Why due for standalone monome?

Just wondering what is it about the monome that requires arduino due instead of an AVR based board. Sheer number of IO? or due to built in usbhost on due only, or both?

is it possible to take one of the avr based arduino boards + usbhost shield and get monome to work with that (minus the benefit of the already developed monomhost library ezra made)?


i don’t know enough about the host shield, but i do suspect that the library would be pushing the limits of processing power on an avr8 system.

the DUE has native usb host and is a more modern processor. it’s not very expensive, and the fact that we put a great amount of energy into a library is pretty good incentive to just go for that.

The Due is a different processor family than the AVR-based Arduinos and really is in a whole different league. On top of being a lot faster and having more IO and memory, it’s architecture is closer to the processors used in things like the Braids and aleph - which, while a little less straightforward is a lot more powerful under the hood.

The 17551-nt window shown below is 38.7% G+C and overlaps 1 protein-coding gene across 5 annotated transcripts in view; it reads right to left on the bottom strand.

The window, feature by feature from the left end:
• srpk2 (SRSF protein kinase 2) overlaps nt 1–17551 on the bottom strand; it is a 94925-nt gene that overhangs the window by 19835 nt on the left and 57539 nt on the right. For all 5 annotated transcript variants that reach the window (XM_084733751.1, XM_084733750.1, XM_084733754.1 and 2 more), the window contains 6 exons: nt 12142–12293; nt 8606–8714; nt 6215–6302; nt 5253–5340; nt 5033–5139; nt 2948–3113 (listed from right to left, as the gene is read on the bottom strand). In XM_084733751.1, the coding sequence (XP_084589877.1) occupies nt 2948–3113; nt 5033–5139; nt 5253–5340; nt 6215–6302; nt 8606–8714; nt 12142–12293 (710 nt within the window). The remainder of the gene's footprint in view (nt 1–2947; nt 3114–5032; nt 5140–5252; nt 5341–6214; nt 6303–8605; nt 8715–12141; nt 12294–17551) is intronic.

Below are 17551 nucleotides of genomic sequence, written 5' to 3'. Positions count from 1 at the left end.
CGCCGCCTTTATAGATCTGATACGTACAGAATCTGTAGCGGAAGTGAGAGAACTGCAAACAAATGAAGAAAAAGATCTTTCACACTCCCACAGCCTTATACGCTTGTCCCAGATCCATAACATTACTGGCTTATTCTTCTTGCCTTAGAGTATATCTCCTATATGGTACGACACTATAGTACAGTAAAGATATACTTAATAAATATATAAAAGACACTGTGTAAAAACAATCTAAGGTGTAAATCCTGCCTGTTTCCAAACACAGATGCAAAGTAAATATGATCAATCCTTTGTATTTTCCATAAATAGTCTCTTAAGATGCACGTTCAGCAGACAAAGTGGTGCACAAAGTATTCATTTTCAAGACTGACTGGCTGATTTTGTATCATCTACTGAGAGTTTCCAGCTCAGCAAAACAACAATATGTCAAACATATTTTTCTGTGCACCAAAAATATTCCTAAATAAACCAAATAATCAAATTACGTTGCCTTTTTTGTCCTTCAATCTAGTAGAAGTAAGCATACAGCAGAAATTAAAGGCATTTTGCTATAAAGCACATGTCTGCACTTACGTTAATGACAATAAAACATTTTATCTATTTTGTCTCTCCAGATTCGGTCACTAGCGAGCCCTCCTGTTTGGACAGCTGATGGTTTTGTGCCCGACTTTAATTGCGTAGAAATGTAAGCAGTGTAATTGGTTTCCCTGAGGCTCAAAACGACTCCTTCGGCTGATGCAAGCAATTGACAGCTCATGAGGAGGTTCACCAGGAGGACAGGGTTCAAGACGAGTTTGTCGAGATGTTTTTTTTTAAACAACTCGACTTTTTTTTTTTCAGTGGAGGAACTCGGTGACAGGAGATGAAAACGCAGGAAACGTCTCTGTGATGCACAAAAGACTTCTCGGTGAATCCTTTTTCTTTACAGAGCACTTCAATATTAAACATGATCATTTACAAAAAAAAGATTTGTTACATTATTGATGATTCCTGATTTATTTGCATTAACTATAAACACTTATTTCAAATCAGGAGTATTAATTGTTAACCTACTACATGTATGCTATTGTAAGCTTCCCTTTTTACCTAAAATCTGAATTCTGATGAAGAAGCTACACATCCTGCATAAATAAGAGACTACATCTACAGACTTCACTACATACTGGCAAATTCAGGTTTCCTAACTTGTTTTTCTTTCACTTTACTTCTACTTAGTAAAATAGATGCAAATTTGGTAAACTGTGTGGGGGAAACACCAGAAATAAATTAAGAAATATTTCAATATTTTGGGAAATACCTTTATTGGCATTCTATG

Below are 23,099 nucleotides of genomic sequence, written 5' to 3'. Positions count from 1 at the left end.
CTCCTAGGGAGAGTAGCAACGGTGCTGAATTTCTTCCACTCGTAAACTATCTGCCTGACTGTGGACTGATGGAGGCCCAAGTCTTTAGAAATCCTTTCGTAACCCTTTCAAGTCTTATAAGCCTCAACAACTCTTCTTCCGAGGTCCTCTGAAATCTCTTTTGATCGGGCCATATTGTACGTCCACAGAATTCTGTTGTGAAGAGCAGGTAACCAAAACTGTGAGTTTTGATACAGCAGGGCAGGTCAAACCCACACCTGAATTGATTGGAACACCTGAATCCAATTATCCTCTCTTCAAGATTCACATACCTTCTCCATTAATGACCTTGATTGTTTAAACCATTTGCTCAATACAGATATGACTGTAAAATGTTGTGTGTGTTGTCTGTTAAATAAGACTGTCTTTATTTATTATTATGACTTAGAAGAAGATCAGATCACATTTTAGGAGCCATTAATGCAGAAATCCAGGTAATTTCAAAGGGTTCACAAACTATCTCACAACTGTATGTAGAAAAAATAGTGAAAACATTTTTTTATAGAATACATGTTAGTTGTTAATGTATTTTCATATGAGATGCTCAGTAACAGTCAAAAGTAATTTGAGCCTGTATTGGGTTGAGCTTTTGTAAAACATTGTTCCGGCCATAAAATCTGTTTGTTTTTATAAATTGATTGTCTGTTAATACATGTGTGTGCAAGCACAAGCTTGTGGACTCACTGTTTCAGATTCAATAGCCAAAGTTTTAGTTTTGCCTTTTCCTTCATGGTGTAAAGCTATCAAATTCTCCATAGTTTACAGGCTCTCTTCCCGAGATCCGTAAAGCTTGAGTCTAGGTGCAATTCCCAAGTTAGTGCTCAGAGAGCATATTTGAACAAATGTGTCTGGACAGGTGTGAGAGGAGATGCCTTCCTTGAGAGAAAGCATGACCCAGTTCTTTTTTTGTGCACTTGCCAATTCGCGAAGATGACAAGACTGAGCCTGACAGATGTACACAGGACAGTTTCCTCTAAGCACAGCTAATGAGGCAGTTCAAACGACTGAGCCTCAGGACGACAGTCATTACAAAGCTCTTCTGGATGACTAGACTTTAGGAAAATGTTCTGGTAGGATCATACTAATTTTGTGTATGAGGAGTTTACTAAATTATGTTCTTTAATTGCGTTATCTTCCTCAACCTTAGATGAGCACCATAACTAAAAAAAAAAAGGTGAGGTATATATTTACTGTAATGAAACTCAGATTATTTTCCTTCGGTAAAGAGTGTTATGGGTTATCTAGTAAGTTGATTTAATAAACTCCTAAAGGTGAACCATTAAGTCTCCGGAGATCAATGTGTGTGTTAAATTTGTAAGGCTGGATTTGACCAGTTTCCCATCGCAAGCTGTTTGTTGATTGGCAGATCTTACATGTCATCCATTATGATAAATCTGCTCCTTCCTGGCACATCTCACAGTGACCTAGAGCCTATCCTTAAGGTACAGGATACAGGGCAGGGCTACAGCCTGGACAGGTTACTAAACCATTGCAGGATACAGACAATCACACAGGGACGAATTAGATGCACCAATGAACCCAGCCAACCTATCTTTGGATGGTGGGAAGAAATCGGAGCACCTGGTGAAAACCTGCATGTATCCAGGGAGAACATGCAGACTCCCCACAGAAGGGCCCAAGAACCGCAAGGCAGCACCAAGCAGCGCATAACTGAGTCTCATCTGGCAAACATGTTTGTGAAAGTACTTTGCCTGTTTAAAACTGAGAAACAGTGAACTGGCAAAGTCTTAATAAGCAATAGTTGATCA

If you wanted to use an AVR + host sheld, it will work, but the Due won’t be any more expensive than the pair and you’ll have to adapt the USB code yourself.

(Oh, and hello to everyone on lines. Nice spot for a chat)


Yea I get that the due is ARM based, and its differences between the other arduino boards, thanks for your input tho!

It wasn’t a question about cost, was more about using an Mutable Instruments avrlib and Midipal base code which does 60% of what I need. However I don’t think that code will run on an ARM board without a major overhaul.

Yea thought it was more about processing power and built in usb host, thanks tehn! and of course the library is definitely a god send.

Ah - I see that makes more sense. That code shouldn’t be too difficult to convert to run on the Due… but there’s a lot more of it than there is USB code if you’re considering which way to port.

My original USB driver for the monome on 'b was based on the AVR-based code available in the Circuits@Home library, so their codebase is definitely the place to start. You should be sure to get one of their boards to be sure to support the folks who wrote the original code (and there are sporadic bug reports of their library not always working 100% on other USB host shields.

Awesome! Thanks for the info!